3 min read
Many times when I microwave my food, I get told I shouldn’t do that because it destroys the nutrients in the food. Recently I made some chilli con carne for a friend and the topic of microwaving came up. Even though I told her about the safety of microwaving food, after all I had just completed my degree in nutrition, her response was “Yeah I know, but the microwaves have got to go somewhere, and they can’t be good for you.”
Let’s break this down. Firstly, we need to talk about the type of radiation that microwaves emit, non-ionising radiation, and we need to understand how this differs to ionising radiation. Ionising radiation is the form of radiation associated with cancer. In short, this type of radiation can knock electrons away from atoms or molecules, allowing highly reactive free radicals to wreak damage on adjacent organic matter. In the case of cancer, the damage is caused to DNA or proteins involved in DNA replication, which can lead to uncontrolled division of cells, leading to tumours. Non-ionising radiation from microwaves only have enough energy to excite atoms and molecules in food, causing electrons to move into a higher energy state. This has a thermogenic effect – in other words it heats your food. Whilst microwaves can be damaging to us and potentially carcinogenic if microwaves pass through the human body, the same way it can be damaging if you were cooked in the oven or burned by the sun, eating food heated by microwaves will do you no harm. There is no evidence that microwaves are harmful when used for heating food. Just don’t go sticking your hand in one or leaving the door open whilst it’s running. Common sense. Hopefully.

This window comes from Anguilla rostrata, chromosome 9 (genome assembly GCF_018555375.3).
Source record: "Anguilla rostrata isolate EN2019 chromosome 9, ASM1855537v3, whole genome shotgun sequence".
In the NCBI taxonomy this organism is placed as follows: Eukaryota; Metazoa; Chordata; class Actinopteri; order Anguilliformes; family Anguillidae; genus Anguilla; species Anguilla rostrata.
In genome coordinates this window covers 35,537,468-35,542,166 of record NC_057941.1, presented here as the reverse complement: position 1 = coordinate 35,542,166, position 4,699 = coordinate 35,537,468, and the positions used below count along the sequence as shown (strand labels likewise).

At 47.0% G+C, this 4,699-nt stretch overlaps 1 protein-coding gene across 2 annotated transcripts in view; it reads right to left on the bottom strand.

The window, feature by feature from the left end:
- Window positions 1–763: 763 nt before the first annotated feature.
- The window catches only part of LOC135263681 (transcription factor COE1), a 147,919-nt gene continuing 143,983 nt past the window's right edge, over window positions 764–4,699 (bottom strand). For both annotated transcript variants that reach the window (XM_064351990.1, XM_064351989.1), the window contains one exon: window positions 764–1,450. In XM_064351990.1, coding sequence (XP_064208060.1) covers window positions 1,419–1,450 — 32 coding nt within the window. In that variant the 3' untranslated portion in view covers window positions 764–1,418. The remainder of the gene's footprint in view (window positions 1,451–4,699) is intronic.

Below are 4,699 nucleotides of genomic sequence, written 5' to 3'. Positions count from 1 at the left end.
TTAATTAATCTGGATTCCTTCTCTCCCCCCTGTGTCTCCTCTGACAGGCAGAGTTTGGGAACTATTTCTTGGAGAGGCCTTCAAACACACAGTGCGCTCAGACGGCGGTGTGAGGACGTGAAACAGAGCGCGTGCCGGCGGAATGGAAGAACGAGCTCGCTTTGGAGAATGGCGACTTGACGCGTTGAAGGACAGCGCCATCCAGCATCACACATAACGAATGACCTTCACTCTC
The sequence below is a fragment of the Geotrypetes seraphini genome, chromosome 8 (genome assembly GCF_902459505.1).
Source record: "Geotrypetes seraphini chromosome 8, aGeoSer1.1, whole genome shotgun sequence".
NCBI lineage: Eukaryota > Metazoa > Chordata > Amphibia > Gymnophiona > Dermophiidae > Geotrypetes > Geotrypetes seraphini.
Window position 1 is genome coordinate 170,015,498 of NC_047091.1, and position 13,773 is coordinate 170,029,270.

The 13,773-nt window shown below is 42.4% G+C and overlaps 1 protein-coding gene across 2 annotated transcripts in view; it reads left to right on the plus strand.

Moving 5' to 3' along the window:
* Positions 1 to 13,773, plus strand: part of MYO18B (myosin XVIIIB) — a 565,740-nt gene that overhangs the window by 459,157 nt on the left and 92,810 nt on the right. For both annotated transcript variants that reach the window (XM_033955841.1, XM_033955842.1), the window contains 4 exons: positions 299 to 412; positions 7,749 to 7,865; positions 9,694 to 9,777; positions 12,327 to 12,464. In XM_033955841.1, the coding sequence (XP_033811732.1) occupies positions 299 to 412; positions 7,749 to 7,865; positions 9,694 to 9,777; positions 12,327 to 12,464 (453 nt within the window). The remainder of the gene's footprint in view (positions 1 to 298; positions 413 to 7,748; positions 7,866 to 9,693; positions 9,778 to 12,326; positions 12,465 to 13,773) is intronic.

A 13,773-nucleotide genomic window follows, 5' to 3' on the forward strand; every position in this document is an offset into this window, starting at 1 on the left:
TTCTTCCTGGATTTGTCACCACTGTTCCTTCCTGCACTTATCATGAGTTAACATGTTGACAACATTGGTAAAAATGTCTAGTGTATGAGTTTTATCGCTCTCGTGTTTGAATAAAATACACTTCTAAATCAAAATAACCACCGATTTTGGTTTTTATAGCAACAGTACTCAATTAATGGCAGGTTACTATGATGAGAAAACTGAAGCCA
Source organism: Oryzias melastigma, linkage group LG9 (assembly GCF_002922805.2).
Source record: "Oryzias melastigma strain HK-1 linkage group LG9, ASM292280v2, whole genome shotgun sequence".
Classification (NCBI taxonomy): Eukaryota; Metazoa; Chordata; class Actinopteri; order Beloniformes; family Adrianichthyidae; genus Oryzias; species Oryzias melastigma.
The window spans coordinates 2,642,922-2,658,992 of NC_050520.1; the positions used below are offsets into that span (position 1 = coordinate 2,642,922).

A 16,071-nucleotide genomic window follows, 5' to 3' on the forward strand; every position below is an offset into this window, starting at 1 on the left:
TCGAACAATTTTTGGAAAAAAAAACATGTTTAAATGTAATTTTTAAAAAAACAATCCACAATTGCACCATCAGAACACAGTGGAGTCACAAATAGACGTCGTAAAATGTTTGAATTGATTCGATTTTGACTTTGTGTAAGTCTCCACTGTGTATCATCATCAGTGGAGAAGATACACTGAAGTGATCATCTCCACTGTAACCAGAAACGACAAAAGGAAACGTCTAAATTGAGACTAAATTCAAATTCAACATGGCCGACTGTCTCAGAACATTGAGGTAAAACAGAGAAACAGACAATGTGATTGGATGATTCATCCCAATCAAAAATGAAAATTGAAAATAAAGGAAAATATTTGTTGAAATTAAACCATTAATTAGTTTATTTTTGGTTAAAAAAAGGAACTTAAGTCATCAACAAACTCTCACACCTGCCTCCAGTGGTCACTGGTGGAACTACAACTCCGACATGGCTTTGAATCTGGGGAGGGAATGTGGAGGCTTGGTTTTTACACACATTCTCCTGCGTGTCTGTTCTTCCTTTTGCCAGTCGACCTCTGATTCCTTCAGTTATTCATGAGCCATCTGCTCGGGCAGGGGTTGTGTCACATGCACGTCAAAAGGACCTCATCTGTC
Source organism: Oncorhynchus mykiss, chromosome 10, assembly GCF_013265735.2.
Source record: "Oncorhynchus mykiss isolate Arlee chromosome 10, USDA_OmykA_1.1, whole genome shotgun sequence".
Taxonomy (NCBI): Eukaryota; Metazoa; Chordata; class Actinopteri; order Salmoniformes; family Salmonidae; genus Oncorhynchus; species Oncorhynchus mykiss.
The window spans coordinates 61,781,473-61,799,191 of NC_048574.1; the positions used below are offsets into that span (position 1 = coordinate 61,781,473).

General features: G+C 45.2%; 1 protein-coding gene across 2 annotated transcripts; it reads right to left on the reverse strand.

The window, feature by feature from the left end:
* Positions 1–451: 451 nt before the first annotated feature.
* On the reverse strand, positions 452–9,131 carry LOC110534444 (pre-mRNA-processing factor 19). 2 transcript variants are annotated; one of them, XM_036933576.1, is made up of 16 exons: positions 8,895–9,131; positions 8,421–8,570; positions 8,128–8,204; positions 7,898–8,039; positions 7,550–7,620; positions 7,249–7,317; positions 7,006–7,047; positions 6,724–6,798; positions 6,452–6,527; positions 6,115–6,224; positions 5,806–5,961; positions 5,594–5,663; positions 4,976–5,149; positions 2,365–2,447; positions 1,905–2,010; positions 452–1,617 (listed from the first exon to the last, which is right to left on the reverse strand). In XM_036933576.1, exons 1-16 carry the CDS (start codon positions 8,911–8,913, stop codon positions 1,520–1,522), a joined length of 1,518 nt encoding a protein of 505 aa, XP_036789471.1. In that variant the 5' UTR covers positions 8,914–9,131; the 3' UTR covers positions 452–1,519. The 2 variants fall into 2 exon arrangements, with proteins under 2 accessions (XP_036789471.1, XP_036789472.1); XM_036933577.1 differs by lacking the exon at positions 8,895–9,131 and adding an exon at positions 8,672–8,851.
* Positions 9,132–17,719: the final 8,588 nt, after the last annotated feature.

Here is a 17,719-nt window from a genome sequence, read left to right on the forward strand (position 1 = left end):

Do microwaves destroy the nutrients in food? The answer to this isn’t so straightforward. When looking at the effect microwaving has on the nutrient content of vegetables, studies have found that this depends on the vegetable, and various microwave parameters including the duration of cooking, wattage, if water is used or not, and the volume of water used. When water was used when microwaving broccoli, researchers observed losses of vitamin C, and they concluded that shorter cooking times with the least amount of water led to the least vitamin C loss. This was supported by Tabart et al (2018), who found that availability of vitamin C increased proportionally with cooking power and reduction of cooking time. However, they also found that 40% of anthocyanins were lost once the cooking power was increased. Zhang and Hamauzu (2004), found comparable nutrient losses with boiling, however the researchers chose to use the same amount of water (200ml) when microwaving, essentially boiling the broccoli, but in the microwave. Conversely Tabart et al (2018) who microwaved broccoli and red cabbage without adding water, observed an increase of vitamin C content after microwaving, and a greater number of anthocyanins were retained through microwaving compared to boiling, steaming. Similar results were obtained by Volden et al (2009). Pellegrini et al (2010) determined microwaving to be the best method for retention of glucosinolates in both fresh and frozen Brassica vegetables.
Some people follow a raw plant-based diet believing this to be the best way to eat their veggies due to the lack of processing. Eating vegetables raw is the not the best way to maximise your nutrient intake, as to release some of the beneficial compounds, the plant tissue needs to be damaged.
No cooking method retains 100% of nutrients. If water is used in any cooking method, then there will be greater losses of nutrients. Whilst steaming is often heralded as the most superior cooking method for vegetables, microwaving vegetables is just as effective, if not more so in some cases.
Time to get over your fear of the microwave.